This might mean taking a brisk walk around the neighborhood or joining a group class at your gym. Whatever gets the heart pumping and the blood flowing can improve your blood pressure, boost circulation, and keep the heart healthy and strong.

Quit Smoking

If you’re looking for yet another reason to ditch this habit, finding out that it can greatly increase your risk for heart disease may just be enough of a reason. Smoking can raise blood pressure and increase your risk for stroke. While there are a ton of smoking cessation aids and programs out there, we also know that taking the first steps can be difficult. This is where our cardiologist can help you find the right program to fit your needs.

Eat a Heart-Healthy Diet

What you eat plays a major role in your heart health. It’s important that you avoid foods that are high in cholesterol such as processed meats and desserts. When they say your diet should look like a rainbow this means eating fruits and vegetables with a variety of color, which can provide you with all the vitamins and minerals you need. Also, choose whole grains and lean protein like chicken breasts and fish. Talk with your doctor about ways to change your diet to support a healthy heart.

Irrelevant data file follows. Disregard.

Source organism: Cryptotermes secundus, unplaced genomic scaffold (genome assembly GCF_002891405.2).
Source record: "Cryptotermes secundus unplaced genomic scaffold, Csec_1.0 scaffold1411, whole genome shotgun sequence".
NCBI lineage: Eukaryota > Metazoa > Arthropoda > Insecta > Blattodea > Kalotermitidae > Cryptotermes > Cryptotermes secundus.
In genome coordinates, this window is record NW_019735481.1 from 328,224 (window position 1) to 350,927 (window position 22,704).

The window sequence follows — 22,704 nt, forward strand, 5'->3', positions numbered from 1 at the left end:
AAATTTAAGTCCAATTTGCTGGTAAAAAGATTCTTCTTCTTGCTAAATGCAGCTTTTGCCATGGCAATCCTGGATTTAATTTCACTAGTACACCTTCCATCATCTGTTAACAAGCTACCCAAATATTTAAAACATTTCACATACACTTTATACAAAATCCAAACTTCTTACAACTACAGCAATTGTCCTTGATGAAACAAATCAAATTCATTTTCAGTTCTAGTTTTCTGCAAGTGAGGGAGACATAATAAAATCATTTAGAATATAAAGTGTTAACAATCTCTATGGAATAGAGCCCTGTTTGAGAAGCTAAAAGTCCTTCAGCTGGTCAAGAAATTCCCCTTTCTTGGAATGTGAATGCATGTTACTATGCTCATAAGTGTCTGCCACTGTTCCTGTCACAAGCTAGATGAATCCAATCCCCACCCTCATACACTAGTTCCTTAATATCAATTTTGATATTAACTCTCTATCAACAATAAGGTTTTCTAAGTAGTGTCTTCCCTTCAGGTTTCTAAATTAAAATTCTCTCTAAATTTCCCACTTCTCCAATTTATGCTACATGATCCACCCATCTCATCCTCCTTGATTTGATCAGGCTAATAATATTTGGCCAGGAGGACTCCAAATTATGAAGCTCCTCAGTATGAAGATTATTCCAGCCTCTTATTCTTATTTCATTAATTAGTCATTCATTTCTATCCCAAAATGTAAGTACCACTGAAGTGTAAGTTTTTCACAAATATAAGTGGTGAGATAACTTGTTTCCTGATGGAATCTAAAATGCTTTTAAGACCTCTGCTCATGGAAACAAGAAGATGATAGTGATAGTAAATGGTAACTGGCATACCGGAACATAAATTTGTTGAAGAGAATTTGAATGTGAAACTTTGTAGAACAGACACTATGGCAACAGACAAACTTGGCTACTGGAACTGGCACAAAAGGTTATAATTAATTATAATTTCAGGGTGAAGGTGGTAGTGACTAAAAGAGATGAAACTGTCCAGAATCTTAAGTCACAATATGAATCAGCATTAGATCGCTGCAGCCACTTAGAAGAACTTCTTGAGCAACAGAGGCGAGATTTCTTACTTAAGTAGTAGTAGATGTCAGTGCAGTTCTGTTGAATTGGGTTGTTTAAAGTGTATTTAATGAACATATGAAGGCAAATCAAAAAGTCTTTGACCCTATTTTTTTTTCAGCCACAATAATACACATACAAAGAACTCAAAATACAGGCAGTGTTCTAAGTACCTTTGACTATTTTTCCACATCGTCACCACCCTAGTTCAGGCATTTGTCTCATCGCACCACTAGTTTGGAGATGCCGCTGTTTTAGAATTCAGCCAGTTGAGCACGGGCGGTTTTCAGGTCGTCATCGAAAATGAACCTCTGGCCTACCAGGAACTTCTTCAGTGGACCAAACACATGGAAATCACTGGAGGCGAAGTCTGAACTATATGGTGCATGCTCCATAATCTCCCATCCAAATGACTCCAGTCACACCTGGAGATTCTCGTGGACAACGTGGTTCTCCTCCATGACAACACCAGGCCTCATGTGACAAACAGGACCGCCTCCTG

Visit a Cardiologist

Have a family history of heart disease? Noticing that you’re winded more easily with activity? Want to see how your heart is doing? There are many reasons people turn to a cardiologist. With multiple locations throughout Kissimmee and Orlando, FL, we make it easier to get the routine and comprehensive checkups you need to make sure you are healthy. Just about everyone can benefit from visiting us at least once a year to check their health status.

If you want to know whether you could be at risk for heart disease, it’s time to talk with a cardiologist about your health. Call Institute for Advanced Cardiovascular Care in Kissimmee, FL, today at (407) 572-8900.